It is late afternoon in a dance studio in Makati, where the cast of Atlantis Productions’ “Piaf” is winding up rehearsals for the day. The play, which premiered Friday night at the Carlos P. Romulo Auditorium of RCBC Plaza, has occupied the mind of its lead star, Pinky Amador, for a good number of years.
She’s been wanting to portray Edith Piaf—widely regarded as the greatest popular singer in France—after seeing Joy Virata play the character some 25 years ago in a Repertory Philippines production of the original 1978 script by British playwright Pam Gems.
“I told myself that when I’m older, I’d love to do this role,” says Pinky, who was also in the cast of the same Rep production, but only as a bit player.
In 2007 Pinky made a pitch for Rep to do “Piaf” again, but was told that the staging rights was expensive, the cast too big and the script too long. She made another proposal in 2011, this time to Atlantis’ Bobby Garcia, who also thought the script’s running time at two-and-a-half hours would test the audience’s patience.
But things fell into place when Bobby, on a trip to London last year, found a shorter version of the script, which Pam Gems herself revised for a 2008 revival of the play which starred Argentine actress Elena Roger—who went on to win the 2009 Laurence Olivier Award for Best Actress in a Musical.
“So Bobby calls me and says, ‘Ito na yung hinihintay mo (This is what you’ve been waiting for),” recounts Pinky.
Most important project
As musical director Ceejay Garcia makes another run-through of some songs from “Piaf” on the piano, with the cast that includes Giselle Tongi-Walters and Ima Castro singing along, Pinky sits down with
Inquirer Lifestyle to explain why doing the play has now become the most important project of her career.
She notes that she had to prepare long and hard to portray the complex, tragic and real-life character that was Piaf. To give justice to the role, she took French lessons, voice lessons, a lot of research on Piaf including a trip to France, and working out for stamina.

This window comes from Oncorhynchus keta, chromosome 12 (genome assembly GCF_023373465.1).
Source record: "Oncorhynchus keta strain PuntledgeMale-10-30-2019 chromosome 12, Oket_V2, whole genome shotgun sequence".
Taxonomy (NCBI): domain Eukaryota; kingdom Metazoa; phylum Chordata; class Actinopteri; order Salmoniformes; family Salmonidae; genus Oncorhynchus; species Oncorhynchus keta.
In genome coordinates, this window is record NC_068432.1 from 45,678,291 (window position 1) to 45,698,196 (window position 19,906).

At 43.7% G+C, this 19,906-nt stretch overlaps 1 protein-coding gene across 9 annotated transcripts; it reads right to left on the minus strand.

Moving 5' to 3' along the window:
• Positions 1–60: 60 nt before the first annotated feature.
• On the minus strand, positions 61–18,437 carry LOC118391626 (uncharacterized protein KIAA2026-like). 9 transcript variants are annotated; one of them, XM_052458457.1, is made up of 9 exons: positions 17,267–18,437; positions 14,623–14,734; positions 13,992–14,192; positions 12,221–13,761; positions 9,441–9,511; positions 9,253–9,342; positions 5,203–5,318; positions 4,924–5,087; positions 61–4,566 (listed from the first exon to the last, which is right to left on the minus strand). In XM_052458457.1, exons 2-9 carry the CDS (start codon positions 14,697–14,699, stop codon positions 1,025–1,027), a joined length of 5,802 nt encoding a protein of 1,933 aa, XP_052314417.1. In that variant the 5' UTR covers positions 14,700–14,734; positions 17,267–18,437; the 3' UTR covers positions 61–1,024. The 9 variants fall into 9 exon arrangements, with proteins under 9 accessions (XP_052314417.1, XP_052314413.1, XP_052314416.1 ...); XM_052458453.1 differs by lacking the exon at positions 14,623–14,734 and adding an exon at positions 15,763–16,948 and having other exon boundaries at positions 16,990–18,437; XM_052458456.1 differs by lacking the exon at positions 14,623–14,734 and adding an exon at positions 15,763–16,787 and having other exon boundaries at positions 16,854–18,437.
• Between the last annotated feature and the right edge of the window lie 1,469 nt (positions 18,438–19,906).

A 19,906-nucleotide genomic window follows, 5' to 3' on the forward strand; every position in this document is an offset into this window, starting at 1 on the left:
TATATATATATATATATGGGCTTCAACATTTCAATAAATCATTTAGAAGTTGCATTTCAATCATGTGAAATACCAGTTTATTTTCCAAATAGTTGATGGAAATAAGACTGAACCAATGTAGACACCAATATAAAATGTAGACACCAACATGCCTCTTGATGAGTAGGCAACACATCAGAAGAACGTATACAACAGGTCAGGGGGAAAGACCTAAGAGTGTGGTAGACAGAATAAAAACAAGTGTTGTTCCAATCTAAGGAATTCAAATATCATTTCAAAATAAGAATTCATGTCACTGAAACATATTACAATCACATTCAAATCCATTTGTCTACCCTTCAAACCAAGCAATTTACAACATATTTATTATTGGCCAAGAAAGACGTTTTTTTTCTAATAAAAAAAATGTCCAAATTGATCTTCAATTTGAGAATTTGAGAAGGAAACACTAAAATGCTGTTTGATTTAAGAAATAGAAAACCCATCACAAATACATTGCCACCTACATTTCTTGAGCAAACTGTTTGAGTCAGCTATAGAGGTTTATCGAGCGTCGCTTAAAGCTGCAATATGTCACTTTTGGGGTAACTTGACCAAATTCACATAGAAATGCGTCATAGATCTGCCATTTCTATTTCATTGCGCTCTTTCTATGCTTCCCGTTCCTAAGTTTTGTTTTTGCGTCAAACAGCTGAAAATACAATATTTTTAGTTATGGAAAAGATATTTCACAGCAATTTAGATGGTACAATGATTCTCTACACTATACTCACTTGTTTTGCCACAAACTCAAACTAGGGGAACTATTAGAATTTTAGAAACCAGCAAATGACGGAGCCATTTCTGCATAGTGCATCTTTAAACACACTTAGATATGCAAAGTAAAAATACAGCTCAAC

Pinky is not exactly coming in from the cold—having learned the ropes of acting on stage at Rep, whose founder, Zeneida “Bibot” Amador, was her aunt.
“Tita Bibot literally held my hand through everything,” says Pinky. “I think she saw my genuine interest in theater.”
But though she went on to do 40 plays in four years at Rep, take a master’s course in stage acting at the Bristol Old Vic Theatre School in England, join the cast of the original West End production of “Miss Saigon,” among other theatrical credits, Pinky says the thought of playing Piaf almost gave her anxiety attacks.
“This is the fourth time I’m studying the French language. Luckily this time naintindihan ko na (I now understand it),” she says, laughing. The problem, she points out, is she doesn’t get to speak French on a daily basis especially when she’s busy doing other projects, like acting on local TV soap operas. “It’s good that there is now a French TV channel on cable.”
But she has always been fond of France, having been there several times while doing “Miss Saigon” to see a friend who used to live in Paris.
“I love French music and culture,” she declares.
To further hone her singing voice, Pinky took lessons under Kitchie Molina, chairperson of the Voice and Music Theater Department of the University of the Philippines Diliman.